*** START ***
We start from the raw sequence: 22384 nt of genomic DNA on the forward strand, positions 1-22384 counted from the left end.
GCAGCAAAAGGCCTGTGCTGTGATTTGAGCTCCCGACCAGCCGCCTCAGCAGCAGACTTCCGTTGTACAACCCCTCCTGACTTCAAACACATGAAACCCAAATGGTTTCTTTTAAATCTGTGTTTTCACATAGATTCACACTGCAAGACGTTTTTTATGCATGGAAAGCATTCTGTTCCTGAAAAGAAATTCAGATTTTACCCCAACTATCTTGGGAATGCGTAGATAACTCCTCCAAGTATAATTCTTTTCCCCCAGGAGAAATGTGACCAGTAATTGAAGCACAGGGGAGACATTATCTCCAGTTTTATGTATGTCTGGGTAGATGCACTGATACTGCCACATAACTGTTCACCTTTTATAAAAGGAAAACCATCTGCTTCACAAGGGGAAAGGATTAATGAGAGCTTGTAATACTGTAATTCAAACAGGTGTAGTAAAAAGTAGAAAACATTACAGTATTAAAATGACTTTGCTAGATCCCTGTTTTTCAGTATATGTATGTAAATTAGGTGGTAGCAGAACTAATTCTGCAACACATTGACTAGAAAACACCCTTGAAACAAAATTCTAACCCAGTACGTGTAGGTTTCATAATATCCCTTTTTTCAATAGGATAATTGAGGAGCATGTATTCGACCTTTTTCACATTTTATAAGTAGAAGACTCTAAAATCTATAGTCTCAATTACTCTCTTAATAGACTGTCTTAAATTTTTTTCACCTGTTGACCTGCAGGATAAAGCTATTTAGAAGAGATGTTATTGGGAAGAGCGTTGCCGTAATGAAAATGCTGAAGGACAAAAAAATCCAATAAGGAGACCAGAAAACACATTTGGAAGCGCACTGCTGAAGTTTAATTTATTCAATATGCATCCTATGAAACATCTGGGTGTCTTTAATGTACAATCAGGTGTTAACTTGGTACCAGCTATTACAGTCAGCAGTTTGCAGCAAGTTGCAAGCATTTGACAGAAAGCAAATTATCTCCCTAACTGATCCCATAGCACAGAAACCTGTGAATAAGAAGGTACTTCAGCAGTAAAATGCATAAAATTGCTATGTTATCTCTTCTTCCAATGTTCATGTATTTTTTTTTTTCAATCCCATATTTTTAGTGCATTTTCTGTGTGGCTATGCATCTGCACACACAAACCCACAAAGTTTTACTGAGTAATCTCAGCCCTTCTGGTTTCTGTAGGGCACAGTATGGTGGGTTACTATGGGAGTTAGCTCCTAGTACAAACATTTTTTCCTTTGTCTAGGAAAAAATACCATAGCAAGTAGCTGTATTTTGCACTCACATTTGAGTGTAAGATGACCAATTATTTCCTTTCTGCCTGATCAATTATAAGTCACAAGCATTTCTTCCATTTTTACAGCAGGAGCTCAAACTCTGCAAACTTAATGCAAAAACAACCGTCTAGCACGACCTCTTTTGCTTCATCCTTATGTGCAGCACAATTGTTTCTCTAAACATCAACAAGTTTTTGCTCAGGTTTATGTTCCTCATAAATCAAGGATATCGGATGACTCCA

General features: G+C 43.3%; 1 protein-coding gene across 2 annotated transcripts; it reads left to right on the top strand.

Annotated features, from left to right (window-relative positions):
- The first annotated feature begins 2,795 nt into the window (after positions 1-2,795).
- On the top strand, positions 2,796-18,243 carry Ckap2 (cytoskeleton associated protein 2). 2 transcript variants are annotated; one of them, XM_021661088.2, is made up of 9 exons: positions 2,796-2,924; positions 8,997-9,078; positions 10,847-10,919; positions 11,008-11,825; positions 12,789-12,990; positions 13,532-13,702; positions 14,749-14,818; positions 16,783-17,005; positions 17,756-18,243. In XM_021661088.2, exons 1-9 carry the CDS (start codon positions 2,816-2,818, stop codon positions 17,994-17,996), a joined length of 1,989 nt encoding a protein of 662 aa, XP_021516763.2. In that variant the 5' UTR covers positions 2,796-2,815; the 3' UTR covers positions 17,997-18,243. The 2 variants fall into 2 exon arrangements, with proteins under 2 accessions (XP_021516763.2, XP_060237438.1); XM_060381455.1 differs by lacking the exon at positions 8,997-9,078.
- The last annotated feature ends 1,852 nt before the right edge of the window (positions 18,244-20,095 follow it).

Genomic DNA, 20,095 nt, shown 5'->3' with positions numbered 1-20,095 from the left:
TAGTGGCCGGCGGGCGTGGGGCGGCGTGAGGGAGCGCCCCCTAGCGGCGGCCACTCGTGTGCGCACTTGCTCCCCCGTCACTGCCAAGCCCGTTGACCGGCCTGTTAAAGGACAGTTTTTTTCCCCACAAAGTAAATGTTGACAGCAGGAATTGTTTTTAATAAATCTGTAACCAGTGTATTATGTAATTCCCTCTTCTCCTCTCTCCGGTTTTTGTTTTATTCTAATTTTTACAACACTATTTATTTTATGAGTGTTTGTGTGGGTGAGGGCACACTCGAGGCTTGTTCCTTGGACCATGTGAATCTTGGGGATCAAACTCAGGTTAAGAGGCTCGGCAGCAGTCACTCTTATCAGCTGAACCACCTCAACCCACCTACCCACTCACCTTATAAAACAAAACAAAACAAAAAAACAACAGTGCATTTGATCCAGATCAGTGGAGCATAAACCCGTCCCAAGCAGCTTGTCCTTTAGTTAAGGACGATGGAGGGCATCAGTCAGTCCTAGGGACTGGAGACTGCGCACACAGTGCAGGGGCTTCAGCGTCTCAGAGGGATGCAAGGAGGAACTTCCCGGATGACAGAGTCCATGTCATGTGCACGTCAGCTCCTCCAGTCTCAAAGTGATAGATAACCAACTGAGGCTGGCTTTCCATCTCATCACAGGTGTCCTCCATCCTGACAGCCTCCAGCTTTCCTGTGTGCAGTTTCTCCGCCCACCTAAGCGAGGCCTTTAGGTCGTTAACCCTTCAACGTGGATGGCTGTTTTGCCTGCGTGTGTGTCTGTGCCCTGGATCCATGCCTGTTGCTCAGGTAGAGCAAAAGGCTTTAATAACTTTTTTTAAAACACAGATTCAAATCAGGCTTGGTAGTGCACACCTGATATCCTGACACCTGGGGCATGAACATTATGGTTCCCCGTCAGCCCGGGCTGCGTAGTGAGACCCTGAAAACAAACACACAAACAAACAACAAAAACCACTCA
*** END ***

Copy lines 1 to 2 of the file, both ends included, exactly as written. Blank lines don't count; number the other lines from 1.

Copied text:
We start from the raw sequence: 22384 nt of genomic DNA on the forward strand, positions 1-22384 counted from the left end.
GCAGCAAAAGGCCTGTGCTGTGATTTGAGCTCCCGACCAGCCGCCTCAGCAGCAGACTTCCGTTGTACAACCCCTCCTGACTTCAAACACATGAAACCCAAATGGTTTCTTTTAAATCTGTGTTTTCACATAGATTCACACTGCAAGACGTTTTTTATGCATGGAAAGCATTCTGTTCCTGAAAAGAAATTCAGATTTTACCCCAACTATCTTGGGAATGCGTAGATAACTCCTCCAAGTATAATTCTTTTCCCCCAGGAGAAATGTGACCAGTAATTGAAGCACAGGGGAGACATTATCTCCAGTTTTATGTATGTCTGGGTAGATGCACTGATACTGCCACATAACTGTTCACCTTTTATAAAAGGAAAACCATCTGCTTCACAAGGGGAAAGGATTAATGAGAGCTTGTAATACTGTAATTCAAACAGGTGTAGTAAAAAGTAGAAAACATTACAGTATTAAAATGACTTTGCTAGATCCCTGTTTTTCAGTATATGTATGTAAATTAGGTGGTAGCAGAACTAATTCTGCAACACATTGACTAGAAAACACCCTTGAAACAAAATTCTAACCCAGTACGTGTAGGTTTCATAATATCCCTTTTTTCAATAGGATAATTGAGGAGCATGTATTCGACCTTTTTCACATTTTATAAGTAGAAGACTCTAAAATCTATAGTCTCAATTACTCTCTTAATAGACTGTCTTAAATTTTTTTCACCTGTTGACCTGCAGGATAAAGCTATTTAGAAGAGATGTTATTGGGAAGAGCGTTGCCGTAATGAAAATGCTGAAGGACAAAAAAATCCAATAAGGAGACCAGAAAACACATTTGGAAGCGCACTGCTGAAGTTTAATTTATTCAATATGCATCCTATGAAACATCTGGGTGTCTTTAATGTACAATCAGGTGTTAACTTGGTACCAGCTATTACAGTCAGCAGTTTGCAGCAAGTTGCAAGCATTTGACAGAAAGCAAATTATCTCCCTAACTGATCCCATAGCACAGAAACCTGTGAATAAGAAGGTACTTCAGCAGTAAAATGCATAAAATTGCTATGTTATCTCTTCTTCCAATGTTCATGTATTTTTTTTTTTCAATCCCATATTTTTAGTGCATTTTCTGTGTGGCTATGCATCTGCACACACAAACCCACAAAGTTTTACTGAGTAATCTCAGCCCTTCTGGTTTCTGTAGGGCACAGTATGGTGGGTTACTATGGGAGTTAGCTCCTAGTACAAACATTTTTTCCTTTGTCTAGGAAAAAATACCATAGCAAGTAGCTGTATTTTGCACTCACATTTGAGTGTAAGATGACCAATTATTTCCTTTCTGCCTGATCAATTATAAGTCACAAGCATTTCTTCCATTTTTACAGCAGGAGCTCAAACTCTGCAAACTTAATGCAAAAACAACCGTCTAGCACGACCTCTTTTGCTTCATCCTTATGTGCAGCACAATTGTTTCTCTAAACATCAACAAGTTTTTGCTCAGGTTTATGTTCCTCATAAATCAAGGATATCGGATGACTCCA